Here is the program at work for Delaware Commons, when did it become a "blighted area?" http://www.ci.lawrence.ks.us/web_based_agendas_2006/04-04-06/04-04-06h/ls_nr_staff_memo_re_delaware_commons_project.html

Here is the project for Pennsylvania Street Redevelopment Project: http://www.ci.lawrence.ks.us/web_based_agendas/01-09-07/01-09-07h/ls_Harris_development_agreement_12_31_06.html

Wake up Lawrence. This program which is good in concept (low income homeowners in blighted neighborhoods) is being used to line the pockets of wealthy Downtown Landlords and Developers. The low income homeowners in blighted neighborhoods will see very little of the Lawrence taxpayers generosity.

But you will get to pay the higher sales taxes when you go Downtown to look at the improvements YOU paid for.

Jack Hope III 8 years, 1 month ago

remodelled my house in North Lawrence five years too early :-(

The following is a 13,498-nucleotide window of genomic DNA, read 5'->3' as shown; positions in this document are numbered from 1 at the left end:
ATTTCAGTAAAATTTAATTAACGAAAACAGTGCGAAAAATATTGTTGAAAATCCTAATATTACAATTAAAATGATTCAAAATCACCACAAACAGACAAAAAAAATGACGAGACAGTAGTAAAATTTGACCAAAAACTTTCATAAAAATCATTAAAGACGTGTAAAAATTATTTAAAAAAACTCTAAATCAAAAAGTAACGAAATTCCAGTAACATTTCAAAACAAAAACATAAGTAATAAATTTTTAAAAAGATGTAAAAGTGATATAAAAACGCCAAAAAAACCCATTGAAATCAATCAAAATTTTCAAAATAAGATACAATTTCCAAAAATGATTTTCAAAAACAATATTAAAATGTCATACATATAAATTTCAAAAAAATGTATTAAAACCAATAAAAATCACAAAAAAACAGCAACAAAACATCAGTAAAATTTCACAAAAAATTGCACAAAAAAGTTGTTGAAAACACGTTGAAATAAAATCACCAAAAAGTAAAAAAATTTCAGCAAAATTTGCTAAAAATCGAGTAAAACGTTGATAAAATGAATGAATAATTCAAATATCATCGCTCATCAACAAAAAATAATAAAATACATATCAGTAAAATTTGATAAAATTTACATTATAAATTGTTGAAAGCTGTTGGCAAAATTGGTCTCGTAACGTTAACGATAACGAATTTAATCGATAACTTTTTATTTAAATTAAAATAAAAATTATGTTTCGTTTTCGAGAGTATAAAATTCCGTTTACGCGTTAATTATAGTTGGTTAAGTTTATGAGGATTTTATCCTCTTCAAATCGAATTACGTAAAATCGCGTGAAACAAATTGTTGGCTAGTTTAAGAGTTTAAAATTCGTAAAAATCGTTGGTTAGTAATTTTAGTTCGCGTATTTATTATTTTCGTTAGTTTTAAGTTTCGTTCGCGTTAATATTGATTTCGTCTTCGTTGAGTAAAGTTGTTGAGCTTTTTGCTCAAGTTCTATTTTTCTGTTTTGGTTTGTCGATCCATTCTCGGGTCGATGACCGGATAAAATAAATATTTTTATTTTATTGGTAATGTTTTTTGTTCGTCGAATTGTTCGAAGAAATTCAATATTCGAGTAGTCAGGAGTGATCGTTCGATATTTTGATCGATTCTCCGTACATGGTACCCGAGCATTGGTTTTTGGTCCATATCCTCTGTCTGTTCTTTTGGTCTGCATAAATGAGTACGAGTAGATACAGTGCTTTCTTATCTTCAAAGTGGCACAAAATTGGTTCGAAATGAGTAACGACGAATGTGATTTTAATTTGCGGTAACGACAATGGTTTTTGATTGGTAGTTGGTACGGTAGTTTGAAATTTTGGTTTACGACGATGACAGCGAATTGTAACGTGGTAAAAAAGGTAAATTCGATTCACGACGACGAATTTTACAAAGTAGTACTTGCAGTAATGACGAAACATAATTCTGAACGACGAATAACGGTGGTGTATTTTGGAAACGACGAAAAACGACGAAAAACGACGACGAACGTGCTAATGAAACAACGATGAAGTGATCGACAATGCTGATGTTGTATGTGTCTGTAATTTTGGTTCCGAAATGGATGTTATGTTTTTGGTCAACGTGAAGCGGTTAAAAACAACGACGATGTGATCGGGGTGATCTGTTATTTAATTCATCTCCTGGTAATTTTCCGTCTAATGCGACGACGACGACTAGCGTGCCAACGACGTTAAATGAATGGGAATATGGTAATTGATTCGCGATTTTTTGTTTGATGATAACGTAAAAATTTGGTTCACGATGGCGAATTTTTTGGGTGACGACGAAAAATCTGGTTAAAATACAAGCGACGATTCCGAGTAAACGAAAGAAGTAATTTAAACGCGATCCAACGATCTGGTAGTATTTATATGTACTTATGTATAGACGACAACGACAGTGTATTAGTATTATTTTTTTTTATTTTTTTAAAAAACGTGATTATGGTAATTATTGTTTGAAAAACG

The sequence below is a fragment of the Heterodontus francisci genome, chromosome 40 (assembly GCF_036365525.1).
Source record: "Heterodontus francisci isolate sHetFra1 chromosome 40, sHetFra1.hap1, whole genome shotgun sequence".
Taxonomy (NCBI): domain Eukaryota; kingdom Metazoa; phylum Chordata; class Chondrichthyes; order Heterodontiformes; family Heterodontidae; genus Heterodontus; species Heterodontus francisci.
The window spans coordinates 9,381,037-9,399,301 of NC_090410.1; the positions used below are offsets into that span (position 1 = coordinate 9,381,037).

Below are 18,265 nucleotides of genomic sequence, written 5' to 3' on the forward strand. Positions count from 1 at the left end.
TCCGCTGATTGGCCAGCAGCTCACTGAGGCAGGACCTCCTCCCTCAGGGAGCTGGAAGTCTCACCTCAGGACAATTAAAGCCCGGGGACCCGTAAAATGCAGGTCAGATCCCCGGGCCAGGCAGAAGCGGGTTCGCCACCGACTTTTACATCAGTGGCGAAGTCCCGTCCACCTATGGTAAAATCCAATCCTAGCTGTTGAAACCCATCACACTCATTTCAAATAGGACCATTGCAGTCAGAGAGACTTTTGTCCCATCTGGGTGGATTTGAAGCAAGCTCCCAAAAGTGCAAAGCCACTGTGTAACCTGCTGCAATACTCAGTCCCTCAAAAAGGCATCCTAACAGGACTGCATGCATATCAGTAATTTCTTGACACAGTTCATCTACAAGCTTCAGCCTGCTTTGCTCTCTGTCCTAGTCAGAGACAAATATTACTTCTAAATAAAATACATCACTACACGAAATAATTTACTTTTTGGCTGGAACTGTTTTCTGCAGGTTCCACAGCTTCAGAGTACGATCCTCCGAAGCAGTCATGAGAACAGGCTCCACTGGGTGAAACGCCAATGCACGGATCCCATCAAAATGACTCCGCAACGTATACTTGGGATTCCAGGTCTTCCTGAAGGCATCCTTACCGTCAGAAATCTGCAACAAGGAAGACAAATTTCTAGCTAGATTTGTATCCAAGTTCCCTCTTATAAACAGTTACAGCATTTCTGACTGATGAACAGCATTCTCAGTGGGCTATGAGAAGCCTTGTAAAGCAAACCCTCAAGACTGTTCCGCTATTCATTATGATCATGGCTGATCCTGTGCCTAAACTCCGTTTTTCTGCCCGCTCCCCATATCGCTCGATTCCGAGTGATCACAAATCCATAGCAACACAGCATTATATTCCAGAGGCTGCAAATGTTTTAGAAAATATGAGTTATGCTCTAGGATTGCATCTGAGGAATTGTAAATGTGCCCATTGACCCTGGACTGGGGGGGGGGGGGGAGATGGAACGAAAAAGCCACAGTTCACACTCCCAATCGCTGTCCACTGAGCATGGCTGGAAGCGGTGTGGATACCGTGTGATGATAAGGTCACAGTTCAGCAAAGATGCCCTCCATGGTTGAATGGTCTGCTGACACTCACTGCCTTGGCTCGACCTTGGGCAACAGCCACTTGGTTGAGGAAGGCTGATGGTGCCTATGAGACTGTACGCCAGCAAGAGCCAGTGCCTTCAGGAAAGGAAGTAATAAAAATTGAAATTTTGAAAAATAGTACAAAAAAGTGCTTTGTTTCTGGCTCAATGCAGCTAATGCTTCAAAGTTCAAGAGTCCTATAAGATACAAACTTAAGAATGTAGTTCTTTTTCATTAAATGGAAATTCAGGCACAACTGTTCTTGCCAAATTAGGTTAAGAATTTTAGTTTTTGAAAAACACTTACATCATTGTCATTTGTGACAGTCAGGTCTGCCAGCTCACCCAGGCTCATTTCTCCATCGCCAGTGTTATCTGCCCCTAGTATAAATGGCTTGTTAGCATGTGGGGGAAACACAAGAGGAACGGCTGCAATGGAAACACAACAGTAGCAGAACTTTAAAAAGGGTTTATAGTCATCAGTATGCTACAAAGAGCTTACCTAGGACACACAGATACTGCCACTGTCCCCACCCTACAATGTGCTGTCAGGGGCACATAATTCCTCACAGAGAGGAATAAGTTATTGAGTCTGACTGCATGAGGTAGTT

lynnd 8 years, 1 month ago

I believe the interest in this program began with Harris' proposal of it for his new development at 8th and Penn, and surrounding neighborhoods began requesting it to be applied more broadly. I give kudos to the current commission for being willing to explore expanding it to the neighborhood residents, who need these rebates more than the developers do.

No one has said that it couldn't possibly be expanded to other neighborhoods in Lawrence besides the target neighborhoods. It has to start somewhere. I'm actually pleasantly surprised that the commission is considering it so soon after applying it to 8th and Penn. Some of you complaining about this are the same folks who are constantly trashing East Lawrence and other neighborhoods as being dumps; now when a potential solution comes along that might help property owners be able to afford to make improvements, you complain again. This isn't taking money out of anyone's pockets. If the program isn't in place, many potential improvements would never happen, so the taxes wouldn't have been paid anyway.

J Good Good 8 years, 1 month ago

At least in non-downtown lower income neighrborhoods, it had originally been framed as available to owner coccupied only. Don't know if that has changed, but that was the original plan.

Sigmund 8 years, 1 month ago

For single family residences in blighted neighborhoods, I'm in. For Downtown real estate speculators, nope, no way, nada.

Kam_Fong_as_Chin_Ho 8 years, 1 month ago